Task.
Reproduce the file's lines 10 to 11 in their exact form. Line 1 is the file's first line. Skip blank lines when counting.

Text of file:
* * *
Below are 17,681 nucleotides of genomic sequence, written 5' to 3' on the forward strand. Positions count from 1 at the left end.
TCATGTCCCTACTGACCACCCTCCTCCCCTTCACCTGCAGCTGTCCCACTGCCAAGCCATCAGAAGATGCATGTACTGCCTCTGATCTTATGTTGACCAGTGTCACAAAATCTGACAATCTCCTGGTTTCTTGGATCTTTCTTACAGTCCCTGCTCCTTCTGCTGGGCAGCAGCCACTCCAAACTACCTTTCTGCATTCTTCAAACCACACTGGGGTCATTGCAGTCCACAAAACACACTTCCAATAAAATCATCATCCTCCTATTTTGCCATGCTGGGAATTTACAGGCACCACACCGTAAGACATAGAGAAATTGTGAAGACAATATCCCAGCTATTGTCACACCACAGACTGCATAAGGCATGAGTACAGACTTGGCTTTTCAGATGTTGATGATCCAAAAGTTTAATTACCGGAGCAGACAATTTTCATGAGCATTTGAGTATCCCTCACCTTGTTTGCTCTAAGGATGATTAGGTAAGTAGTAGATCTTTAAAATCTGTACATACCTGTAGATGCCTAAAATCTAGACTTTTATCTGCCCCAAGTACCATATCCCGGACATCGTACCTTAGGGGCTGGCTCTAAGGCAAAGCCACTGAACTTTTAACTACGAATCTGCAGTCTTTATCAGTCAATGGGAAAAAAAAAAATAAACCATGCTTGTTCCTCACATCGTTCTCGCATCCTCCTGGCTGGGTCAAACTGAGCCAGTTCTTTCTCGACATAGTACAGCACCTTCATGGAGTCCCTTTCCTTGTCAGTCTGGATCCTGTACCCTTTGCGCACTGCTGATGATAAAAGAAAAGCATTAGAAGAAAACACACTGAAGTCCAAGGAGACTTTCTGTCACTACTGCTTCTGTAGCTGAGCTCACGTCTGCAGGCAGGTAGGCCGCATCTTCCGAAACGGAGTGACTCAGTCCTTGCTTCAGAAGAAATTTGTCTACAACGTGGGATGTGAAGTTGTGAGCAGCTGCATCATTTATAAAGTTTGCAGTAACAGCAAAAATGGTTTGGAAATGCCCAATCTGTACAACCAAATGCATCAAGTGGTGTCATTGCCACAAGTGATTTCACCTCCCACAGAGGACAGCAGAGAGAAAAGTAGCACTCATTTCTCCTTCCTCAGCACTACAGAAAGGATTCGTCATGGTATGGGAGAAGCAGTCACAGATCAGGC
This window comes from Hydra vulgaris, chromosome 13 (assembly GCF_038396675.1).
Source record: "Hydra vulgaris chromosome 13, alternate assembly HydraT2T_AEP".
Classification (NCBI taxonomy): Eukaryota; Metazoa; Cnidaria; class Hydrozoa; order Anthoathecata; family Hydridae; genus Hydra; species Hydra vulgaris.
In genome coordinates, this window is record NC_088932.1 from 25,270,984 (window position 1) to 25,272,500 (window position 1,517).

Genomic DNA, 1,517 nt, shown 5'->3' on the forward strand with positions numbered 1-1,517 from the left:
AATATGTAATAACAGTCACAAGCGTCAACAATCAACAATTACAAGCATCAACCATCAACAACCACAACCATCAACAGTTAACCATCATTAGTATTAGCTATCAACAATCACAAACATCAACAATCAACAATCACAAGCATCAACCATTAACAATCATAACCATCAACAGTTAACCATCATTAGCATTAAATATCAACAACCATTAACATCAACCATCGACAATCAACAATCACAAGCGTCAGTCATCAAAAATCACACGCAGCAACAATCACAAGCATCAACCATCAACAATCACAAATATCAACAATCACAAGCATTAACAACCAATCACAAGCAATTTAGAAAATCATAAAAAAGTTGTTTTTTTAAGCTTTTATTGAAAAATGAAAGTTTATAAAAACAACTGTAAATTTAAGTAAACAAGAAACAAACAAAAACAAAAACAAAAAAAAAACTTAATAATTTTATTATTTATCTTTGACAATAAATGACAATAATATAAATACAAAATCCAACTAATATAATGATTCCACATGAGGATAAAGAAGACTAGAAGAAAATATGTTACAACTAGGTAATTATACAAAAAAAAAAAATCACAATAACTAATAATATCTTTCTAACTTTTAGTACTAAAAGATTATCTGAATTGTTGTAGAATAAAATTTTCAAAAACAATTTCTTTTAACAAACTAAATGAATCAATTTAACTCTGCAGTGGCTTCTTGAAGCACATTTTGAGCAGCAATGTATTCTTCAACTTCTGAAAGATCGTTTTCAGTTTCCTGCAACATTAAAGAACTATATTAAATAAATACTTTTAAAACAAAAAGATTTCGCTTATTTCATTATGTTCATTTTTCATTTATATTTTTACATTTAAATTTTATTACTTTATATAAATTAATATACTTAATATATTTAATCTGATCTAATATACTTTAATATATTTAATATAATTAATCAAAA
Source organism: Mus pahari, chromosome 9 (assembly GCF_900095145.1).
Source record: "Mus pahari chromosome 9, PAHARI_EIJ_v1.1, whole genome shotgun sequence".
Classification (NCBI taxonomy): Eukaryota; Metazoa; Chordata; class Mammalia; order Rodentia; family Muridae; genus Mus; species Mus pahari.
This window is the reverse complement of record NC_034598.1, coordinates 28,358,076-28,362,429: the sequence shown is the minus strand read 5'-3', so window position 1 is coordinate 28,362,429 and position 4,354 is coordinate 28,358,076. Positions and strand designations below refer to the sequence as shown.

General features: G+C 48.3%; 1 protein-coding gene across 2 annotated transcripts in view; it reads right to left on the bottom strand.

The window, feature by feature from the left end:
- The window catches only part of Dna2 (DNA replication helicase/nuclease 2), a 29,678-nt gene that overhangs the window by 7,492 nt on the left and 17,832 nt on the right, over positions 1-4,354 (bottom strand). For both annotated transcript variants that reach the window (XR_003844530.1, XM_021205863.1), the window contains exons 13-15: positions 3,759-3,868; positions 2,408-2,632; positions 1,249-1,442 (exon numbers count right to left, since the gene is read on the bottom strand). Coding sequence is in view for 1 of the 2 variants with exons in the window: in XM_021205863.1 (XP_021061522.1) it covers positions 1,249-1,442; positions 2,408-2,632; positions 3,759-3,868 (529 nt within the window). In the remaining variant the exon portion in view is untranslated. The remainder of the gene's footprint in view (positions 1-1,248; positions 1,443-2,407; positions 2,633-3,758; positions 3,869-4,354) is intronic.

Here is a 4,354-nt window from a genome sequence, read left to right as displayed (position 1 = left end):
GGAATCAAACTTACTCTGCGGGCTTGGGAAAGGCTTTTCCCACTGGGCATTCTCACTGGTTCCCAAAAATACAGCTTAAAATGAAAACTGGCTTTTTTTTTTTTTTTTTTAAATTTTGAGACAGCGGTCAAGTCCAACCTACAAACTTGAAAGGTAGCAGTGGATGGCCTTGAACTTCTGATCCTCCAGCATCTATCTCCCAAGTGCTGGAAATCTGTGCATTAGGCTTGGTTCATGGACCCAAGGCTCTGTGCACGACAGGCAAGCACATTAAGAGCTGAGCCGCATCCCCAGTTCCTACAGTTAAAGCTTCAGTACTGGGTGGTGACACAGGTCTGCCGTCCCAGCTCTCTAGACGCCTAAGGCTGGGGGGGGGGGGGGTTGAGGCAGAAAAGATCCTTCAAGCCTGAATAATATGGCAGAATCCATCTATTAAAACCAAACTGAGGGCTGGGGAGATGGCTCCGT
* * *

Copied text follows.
Source record: "Mus pahari chromosome 9, PAHARI_EIJ_v1.1, whole genome shotgun sequence".
Classification (NCBI taxonomy): Eukaryota; Metazoa; Chordata; class Mammalia; order Rodentia; family Muridae; genus Mus; species Mus pahari.